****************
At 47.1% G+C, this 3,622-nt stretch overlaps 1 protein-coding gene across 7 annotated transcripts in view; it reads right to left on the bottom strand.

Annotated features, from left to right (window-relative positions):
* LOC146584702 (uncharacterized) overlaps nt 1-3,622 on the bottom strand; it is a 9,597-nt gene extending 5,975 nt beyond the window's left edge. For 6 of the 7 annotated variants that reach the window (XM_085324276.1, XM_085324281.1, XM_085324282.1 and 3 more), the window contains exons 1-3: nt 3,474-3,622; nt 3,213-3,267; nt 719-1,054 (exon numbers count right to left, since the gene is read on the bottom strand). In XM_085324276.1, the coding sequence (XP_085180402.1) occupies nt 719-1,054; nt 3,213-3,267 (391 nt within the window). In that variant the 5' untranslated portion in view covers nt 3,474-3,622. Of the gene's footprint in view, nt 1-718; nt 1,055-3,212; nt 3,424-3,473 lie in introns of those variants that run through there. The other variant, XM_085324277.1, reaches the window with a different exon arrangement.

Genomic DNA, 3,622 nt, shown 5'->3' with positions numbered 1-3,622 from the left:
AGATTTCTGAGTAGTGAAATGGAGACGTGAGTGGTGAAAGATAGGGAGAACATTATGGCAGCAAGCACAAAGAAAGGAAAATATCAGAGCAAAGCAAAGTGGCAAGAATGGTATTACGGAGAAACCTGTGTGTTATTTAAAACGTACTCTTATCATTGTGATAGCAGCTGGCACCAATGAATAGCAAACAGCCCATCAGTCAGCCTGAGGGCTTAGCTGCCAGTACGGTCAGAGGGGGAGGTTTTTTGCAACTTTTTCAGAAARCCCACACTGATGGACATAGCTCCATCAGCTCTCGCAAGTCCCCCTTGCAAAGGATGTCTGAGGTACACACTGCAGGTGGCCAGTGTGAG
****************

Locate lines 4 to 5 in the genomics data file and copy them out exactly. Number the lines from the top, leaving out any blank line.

Genomic DNA, 3,622 nt, shown 5'->3' with positions numbered 1-3,622 from the left:
AGATTTCTGAGTAGTGAAATGGAGACGTGAGTGGTGAAAGATAGGGAGAACATTATGGCAGCAAGCACAAAGAAAGGAAAATATCAGAGCAAAGCAAAGTGGCAAGAATGGTATTACGGAGAAACCTGTGTGTTATTTAAAACGTACTCTTATCATTGTGATAGCAGCTGGCACCAATGAATAGCAAACAGCCCATCAGTCAGCCTGAGGGCTTAGCTGCCAGTACGGTCAGAGGGGGAGGTTTTTTGCAACTTTTTCAGAAARCCCACACTGATGGACATAGCTCCATCAGCTCTCGCAAGTCCCCCTTGCAAAGGATGTCTGAGGTACACACTGCAGGTGGCCAGTGTGAG